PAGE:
Charities were today warned to put their books in order for a new law being passed by the Government.
Tighter regulations to be imposed on not-for-profit organisations will make directors and board members more accountable for finances.
Voluntary and community groups and social housing trusts will also have to register with a new regulatory authority under the Charities Bill, which is being reviewed in the Seanad.
Registration to keep charitable status requires handing over sets of financial accounts, the charity’s constitution, and details on how it intends to raise funds.
It is understood the revamped regulations will bring a greater level of transparency to the sector.
BHP Insurances, specialist brokers for the sector, warned liability cover for board members will be critical to protect executives and organisations from exposure to fraud or corporate malpractice.
Homeless agency Focus Ireland said there was no need for charities to fear the new Bill.
“Some smaller charities, in particular, have fears that the new legislation will result in an increase in administration and that they might not have sufficient resources to cope with the new requirements,” said spokesman Roughan McNamara.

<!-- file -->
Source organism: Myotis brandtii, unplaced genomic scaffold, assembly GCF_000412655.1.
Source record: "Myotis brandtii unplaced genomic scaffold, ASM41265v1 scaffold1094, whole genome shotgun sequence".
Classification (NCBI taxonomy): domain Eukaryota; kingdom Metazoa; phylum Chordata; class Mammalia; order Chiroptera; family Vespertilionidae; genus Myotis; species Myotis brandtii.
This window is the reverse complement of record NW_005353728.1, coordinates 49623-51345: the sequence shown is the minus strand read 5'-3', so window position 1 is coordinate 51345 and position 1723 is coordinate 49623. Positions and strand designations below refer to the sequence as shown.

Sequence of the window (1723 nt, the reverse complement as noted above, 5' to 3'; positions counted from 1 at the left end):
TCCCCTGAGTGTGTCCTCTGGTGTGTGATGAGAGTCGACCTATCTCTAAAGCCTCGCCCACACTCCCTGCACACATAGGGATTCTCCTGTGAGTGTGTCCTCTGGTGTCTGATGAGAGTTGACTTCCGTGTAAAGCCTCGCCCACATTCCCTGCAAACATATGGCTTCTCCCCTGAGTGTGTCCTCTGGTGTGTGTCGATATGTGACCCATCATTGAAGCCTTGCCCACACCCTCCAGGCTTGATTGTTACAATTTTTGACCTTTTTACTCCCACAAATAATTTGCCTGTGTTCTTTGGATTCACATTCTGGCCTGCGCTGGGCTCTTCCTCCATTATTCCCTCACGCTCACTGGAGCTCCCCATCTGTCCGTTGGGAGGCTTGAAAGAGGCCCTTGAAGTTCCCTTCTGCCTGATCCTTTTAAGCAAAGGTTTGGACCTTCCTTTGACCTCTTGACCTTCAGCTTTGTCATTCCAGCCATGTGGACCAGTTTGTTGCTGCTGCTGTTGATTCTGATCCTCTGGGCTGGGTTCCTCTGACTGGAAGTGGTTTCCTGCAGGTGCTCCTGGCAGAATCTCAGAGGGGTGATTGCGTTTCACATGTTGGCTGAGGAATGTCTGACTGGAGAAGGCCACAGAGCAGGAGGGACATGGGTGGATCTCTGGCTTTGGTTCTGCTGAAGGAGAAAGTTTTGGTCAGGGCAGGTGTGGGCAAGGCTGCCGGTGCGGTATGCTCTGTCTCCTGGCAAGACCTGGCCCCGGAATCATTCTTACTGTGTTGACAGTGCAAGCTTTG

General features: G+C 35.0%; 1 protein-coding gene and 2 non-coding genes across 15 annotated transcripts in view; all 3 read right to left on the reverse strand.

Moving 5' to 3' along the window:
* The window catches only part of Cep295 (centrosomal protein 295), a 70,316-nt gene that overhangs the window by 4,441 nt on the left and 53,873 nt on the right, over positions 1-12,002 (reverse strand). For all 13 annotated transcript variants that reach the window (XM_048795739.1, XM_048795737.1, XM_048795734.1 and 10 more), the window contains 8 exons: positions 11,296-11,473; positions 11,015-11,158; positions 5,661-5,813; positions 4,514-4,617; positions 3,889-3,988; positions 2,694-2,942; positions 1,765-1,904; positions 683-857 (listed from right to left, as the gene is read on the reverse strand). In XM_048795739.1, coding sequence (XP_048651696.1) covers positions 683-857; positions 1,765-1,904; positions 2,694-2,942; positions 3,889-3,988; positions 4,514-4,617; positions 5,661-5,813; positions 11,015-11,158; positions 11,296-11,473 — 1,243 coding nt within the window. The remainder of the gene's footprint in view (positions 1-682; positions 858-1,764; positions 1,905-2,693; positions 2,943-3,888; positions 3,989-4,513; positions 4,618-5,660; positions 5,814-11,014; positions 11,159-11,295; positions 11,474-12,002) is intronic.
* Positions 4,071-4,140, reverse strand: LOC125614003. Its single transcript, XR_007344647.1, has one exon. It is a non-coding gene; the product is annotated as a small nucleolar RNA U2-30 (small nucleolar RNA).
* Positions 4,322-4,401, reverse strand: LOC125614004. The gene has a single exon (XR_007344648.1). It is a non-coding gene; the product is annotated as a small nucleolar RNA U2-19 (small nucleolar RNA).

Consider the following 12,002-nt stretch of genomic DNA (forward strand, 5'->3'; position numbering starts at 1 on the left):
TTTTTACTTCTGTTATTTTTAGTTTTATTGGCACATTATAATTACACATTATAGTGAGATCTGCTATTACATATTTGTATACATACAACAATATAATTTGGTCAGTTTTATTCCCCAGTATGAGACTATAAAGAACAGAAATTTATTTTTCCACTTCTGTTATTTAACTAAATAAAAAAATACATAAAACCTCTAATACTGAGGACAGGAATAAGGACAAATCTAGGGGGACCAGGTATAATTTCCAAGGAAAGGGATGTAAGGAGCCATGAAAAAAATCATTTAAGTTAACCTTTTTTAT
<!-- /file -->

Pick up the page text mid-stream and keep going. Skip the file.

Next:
“It is important to note that proportionality is a key element of the legislation and there will be varied reporting and audit requirements depending on whether a charity’s income or expenditure exceeds €100,000.”
Mr Roughan said it is important all funders and donors see exactly how and when money is spent.
BHP warned charities to start getting their affairs in order, or risk losing their charitable status making some insurance policies obsolete.
“Both Irish charities and voluntary forums have an excellent reputation, this bill will help ensure that this is maintained,” said managing director Mark Phelan.
“Charities will need to reassess their exposure levels, particularly in regards to ensuring that their insurance policies protect against a broader range of risk, ranging from directors and trustees insurance to developing policies to cover against business interruption, due to a unplanned loss of building or service.
“It is critical to verify the wording on your organisation’s policy covers these eventualities.
“These organisations could also be paying too much for a pre-existing policy that no longer suits their needs. In these challenging times, charities and voluntary forums could risk wasting money and still be exposed due to poor diligence on areas like insurance.”